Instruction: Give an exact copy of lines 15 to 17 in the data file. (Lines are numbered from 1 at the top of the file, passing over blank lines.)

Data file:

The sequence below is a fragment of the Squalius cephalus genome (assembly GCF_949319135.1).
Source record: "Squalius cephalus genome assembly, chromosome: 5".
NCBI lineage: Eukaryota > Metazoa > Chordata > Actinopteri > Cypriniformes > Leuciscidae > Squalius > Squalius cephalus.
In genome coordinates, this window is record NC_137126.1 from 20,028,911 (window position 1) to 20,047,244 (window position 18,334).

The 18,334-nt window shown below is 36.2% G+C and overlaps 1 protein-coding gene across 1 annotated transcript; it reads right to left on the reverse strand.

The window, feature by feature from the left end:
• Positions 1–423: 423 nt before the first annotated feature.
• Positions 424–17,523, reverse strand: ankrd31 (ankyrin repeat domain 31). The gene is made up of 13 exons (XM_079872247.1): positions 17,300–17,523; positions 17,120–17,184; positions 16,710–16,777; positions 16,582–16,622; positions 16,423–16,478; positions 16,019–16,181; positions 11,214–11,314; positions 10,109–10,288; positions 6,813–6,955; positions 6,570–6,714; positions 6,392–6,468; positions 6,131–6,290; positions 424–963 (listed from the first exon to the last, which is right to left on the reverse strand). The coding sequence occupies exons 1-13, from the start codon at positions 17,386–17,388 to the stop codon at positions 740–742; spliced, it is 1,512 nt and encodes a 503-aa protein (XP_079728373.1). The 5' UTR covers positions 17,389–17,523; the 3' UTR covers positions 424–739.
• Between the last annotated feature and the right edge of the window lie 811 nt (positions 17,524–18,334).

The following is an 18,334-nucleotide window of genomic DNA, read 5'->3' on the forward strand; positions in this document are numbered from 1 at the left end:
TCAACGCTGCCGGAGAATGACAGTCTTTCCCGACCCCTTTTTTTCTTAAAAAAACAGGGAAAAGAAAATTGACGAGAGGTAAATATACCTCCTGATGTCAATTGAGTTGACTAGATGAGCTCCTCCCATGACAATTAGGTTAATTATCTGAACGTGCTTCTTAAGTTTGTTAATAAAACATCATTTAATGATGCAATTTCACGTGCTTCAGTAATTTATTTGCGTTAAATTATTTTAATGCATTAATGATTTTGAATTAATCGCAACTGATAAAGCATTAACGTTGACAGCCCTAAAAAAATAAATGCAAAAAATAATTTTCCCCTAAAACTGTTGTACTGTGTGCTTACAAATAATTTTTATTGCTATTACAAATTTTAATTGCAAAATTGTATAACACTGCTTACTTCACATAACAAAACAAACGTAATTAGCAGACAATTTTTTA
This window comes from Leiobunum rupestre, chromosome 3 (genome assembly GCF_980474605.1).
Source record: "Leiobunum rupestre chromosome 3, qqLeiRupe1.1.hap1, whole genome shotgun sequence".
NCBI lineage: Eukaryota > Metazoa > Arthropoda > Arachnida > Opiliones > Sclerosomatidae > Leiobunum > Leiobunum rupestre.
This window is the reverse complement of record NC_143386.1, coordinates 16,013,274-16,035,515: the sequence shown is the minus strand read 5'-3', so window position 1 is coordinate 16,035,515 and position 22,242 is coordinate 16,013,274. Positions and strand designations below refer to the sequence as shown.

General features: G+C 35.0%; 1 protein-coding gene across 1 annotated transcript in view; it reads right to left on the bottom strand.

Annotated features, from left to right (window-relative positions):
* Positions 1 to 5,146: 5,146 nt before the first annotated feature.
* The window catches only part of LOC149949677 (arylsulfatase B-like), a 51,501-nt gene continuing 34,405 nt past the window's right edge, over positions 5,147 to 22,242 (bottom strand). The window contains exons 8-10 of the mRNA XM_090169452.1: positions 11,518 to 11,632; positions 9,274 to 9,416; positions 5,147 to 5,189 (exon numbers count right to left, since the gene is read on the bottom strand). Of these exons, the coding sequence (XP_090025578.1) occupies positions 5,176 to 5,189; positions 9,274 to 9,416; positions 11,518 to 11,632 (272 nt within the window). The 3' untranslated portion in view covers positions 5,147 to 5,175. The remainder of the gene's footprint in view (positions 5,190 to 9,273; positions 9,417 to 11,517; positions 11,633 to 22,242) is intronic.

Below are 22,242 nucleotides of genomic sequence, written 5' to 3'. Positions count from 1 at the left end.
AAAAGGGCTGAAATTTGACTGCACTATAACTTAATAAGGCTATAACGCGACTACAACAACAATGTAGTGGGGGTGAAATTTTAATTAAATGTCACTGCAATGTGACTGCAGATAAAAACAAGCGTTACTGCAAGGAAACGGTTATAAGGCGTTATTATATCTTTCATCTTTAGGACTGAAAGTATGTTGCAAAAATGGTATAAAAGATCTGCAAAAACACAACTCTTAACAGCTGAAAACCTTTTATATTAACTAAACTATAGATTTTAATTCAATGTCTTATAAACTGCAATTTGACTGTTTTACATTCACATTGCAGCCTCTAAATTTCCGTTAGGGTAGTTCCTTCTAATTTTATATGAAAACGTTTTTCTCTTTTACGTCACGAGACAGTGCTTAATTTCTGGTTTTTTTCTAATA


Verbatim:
This window is the reverse complement of record NC_143386.1, coordinates 16,013,274-16,035,515: the sequence shown is the minus strand read 5'-3', so window position 1 is coordinate 16,035,515 and position 22,242 is coordinate 16,013,274. Positions and strand designations below refer to the sequence as shown.

General features: G+C 35.0%; 1 protein-coding gene across 1 annotated transcript in view; it reads right to left on the bottom strand.

Annotated features, from left to right (window-relative positions):